Findings-Students believed that working with a foreign peer increased their understanding of health care issues in another culture, increased their communication skills, and increased their self- confidence. Implications for Nursing-Intercultural learning experience allows students from both schools to grow in the areas of understanding other cultures and nursing practices, communication, and self-confidence. Facilitating the interactions between nursing students from different cultures, allows them to be better prepared to serve and care for patients with differing cultures once they are working as a nurse.

Global experiences and exposure assists nursing students to become more culturally competent, as well as increases their overall communication abilities and self-confidence. This preliminary study had positive student outcomes, which is a good indicator that this type of global interchange experience between student nurses should be replicated and studied in other countries.

The Effects of RaLight on Stress

Paydon Newman and Joseph Rebman, Dixie State University


Several studies (Shepley, 2012; Sherman-Bien, 2011; Walch, 2010) have found that sunlight has a stress-reducing effect on those who are exposed to it. An innovative new design of artificial lighting known as RaLight is proposed to reflect light with a color rendering index nearly identical to natural sunlight. This study will examine the relationship between exposure to RaLight (as a substitute for sunlight) and levels of stress. RaLight is predicted to decrease levels of stress in test subjects. In a commercial call center setting, test subjects will consist of an estimated 50 employees both male and female with ages ranging from 18 to 30 years. This research is designed as a single subject experiment (ABA). The initial control condition will be the common indoor environment which exposes patients to standard fluorescent lighting. Replacing light fixtures with RaLight will then establish both the second phase of the experiment and the independent variable. A follow up re-installment of the initial fluorescent lighting will be conducted post-RaLight phase. Throughout each phase, questionnaires regarding the overall well-being of employees will be completed.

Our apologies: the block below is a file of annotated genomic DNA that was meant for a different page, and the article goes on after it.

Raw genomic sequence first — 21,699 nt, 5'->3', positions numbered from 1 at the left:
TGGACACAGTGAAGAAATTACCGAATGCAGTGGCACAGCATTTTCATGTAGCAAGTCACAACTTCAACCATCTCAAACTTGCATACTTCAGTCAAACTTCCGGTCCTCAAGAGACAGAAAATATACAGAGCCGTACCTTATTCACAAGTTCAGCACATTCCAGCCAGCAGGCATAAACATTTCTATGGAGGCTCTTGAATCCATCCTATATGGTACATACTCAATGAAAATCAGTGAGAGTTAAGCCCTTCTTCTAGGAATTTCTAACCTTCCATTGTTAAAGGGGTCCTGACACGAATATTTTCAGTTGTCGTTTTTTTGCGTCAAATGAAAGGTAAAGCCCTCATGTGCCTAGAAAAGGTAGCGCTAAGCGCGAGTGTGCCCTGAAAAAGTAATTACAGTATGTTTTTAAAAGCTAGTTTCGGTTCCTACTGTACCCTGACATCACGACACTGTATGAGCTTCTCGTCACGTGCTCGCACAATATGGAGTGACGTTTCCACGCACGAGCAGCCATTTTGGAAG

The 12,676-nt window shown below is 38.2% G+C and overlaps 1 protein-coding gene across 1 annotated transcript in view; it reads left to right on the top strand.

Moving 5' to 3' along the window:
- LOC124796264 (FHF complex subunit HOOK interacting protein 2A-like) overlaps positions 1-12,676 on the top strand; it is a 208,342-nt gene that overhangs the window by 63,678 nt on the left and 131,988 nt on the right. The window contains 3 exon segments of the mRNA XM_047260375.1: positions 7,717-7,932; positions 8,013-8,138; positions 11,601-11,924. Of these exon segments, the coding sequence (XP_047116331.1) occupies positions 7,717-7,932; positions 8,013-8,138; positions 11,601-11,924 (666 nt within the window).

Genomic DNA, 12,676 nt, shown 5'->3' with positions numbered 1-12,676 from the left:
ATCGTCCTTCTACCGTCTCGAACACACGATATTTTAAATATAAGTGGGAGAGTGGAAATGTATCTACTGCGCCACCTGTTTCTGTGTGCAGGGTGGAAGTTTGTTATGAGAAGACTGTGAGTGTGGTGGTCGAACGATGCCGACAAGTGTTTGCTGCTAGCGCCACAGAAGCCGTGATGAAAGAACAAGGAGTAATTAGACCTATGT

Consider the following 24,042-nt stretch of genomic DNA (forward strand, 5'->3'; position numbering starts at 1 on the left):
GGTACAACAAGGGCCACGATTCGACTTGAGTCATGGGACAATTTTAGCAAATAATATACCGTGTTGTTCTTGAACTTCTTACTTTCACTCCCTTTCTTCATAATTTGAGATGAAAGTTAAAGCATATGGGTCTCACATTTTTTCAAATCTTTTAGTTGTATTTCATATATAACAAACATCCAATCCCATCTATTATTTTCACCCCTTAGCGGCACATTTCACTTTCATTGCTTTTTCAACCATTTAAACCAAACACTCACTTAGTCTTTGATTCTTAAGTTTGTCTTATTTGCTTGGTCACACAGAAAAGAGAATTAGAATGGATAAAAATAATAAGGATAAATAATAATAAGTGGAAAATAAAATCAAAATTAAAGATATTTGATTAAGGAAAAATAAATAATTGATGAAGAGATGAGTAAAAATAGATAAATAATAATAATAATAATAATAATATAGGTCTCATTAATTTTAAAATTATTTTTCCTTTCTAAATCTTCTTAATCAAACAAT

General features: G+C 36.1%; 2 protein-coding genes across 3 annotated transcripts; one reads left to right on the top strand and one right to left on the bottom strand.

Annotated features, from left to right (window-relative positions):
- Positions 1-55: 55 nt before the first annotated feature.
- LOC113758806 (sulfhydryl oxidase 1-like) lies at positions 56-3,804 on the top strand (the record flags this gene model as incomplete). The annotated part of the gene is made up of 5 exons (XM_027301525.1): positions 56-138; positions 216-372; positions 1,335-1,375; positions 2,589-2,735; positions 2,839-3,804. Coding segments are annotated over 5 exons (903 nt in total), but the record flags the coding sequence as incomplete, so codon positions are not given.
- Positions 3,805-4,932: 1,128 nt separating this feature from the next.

Hydration Status of Division I Collegiate Football P layers during Summer T wo-a-day Training

Trey Esplin, Alathia Burnside, Sean Madill, Marquelle Funk, Sean Kiesel, Kaisey Margetts,
Kylee Nichols, Teal Palmer, Liz Pearce, Jacey Stucker, and Jonathan Conley, Southern Utah University


Mild to moderate dehydration of two percent can result in both physical and mental impairments in athletes. The purpose of this study was to identify the hydration status of Division I college football players at Southern Utah University during their summer two-a- day training. Players indicated in a survey that hydration is very important to their performance on the field, and 52.5 % believe they drink enough fluid to be well hydrated. Voids were collected and urine specific gravity (USG) recorded both before and after the morning and afternoon training sessions, and again the following morning. This enabled researchers to identify the hydration status players began practice with, whether they were able to maintain that status during practice, and whether they took the opportunity to rehydrate after practice. Changes in hydration status were determined using USG measured with a hand-held digital refractometer. Using team averages, initial measurements indicated that athletes came to practice and left practice significantly dehydrated, rehydrated to a level of minimal dehydration maintained through afternoon practice, and then began practice the next day even more significantly dehydrated than on day one. After additional recruitment and inadvertent education, hydration status improved, yet players were only minimally dehydrated during both training sessions and maintained that status the next morning. Although hydration status improved in response to education, increased awareness, and third party encouragement; players were never adequately hydrated.

A Pollution Solution: Indoor Air Quality of St. George, Utah